Catfish is a 'documentary' about Yaniv 'Nev' Schulman, a young, budding New-York photographer. Three months after one of Yaniv's photos is published in the New York Sun he receives a package from Michigan-based, 8-year old, child-prodigy Abby Pierce containing a painting of his photo. Taken aback by the quality of the work and generosity of the artist, he befriends Abby via Facebook in a completely innocent and benign way as they exchange photos and canvas.
Always on the lookout for interesting subject material, Yaniv's brother Ariel decides to document their electronic relationship as it progresses as Yaniv talks to Abby's mom Angela, her half-sister Megan and a few other friends in her life. Yaniv falls for Megan hard after an extended online relationship and is desperate to finally meet her. Alarm bells begin to ring after Megan becomes evasive and certain things she has told him do not tie-up. Yaniv decides to confront Megan by showing up at her house unannounced with extremely interesting results...
Putting the controversy aside about whether Catfish is real or staged, it's an amazing story nonetheless which I won't ruin for you by disclosing the plot. I was captivated for the full 86 minutes as the tale is told through shots of Yaniv's Googlemaps, Facebook messages, text back-and-forths and phone calls. It's edgy and well filmed, despite the majority being shot on handy-cams and I honestly felt involved enough with the story to understand what was going through Yaniv's head as his brother and friend ask him for his POV on what's going down.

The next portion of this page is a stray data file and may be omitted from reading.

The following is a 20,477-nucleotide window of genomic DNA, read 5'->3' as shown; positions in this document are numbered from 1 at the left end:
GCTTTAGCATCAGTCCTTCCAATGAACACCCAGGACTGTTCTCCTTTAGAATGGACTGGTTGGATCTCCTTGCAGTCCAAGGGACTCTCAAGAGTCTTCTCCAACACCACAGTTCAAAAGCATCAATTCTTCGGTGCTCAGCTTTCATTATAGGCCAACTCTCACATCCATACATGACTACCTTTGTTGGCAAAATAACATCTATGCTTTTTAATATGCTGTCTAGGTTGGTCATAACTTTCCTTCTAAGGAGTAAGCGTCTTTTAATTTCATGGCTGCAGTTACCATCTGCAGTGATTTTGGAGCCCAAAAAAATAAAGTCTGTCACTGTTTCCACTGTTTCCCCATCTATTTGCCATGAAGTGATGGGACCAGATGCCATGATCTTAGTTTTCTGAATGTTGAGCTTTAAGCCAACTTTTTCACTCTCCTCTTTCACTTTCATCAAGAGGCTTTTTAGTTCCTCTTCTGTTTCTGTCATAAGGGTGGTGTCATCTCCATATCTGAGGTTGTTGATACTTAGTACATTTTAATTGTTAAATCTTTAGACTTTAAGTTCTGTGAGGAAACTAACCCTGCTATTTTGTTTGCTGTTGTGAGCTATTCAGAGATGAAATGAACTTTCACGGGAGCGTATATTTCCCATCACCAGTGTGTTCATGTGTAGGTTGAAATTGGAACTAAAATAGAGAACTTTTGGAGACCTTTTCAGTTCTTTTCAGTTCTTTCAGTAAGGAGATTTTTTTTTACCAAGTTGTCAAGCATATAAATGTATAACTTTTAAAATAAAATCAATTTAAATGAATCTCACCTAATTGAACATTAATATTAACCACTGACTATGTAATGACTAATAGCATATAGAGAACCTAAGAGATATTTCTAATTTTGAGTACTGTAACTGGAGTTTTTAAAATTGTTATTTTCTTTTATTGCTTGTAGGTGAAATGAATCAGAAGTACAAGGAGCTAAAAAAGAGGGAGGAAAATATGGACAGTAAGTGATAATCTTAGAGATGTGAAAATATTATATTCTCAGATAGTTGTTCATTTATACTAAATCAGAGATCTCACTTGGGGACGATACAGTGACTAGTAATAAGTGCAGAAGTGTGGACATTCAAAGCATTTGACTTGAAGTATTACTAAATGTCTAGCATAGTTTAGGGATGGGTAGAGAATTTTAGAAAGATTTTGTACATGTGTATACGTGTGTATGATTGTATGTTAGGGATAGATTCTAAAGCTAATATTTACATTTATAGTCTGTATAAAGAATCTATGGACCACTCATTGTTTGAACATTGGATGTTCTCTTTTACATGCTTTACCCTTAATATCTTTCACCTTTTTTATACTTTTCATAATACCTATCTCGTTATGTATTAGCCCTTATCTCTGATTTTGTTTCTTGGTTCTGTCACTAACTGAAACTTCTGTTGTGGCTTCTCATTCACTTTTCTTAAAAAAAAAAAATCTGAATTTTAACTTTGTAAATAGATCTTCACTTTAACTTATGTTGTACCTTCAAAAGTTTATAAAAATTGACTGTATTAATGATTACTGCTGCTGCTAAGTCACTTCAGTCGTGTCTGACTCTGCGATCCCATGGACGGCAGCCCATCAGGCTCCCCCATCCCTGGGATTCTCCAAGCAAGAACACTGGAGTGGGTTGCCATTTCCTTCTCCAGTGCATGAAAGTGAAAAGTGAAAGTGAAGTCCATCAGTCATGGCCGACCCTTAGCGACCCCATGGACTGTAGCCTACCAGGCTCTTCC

There is an unfathomable amount of Apple product placement but this could be due to the artistic nature of the guys to begin with (Apple has always pitched itself as the creative 'right-brainers' computer) and some of the "penny-drops" are just so scene-perfect that even the guys themselves acknowledge they got lucky. But what makes this documentary just so enjoyable is that despite being duped, Yaniv and co. never once become malicious or vengeful, giving the benefit of the doubt up until there just is no other option left and even then they aren't angry, more inquisitive as to what would motivate someone to do this.
Whilst you will probably enjoy all the nuances of the online snapshots and internet usage if it's something you know and love yourself, you can follow what's going on even if you're not a fan of Facebook. What's most important is that this is a fascinating story in it's own right even without being labelled as a "Facebook-saga" and resultantly being tarred with the pop-culture brush. Great cinematography through and through, I recommend this intelligent & allegorical docu-drama to everyone!!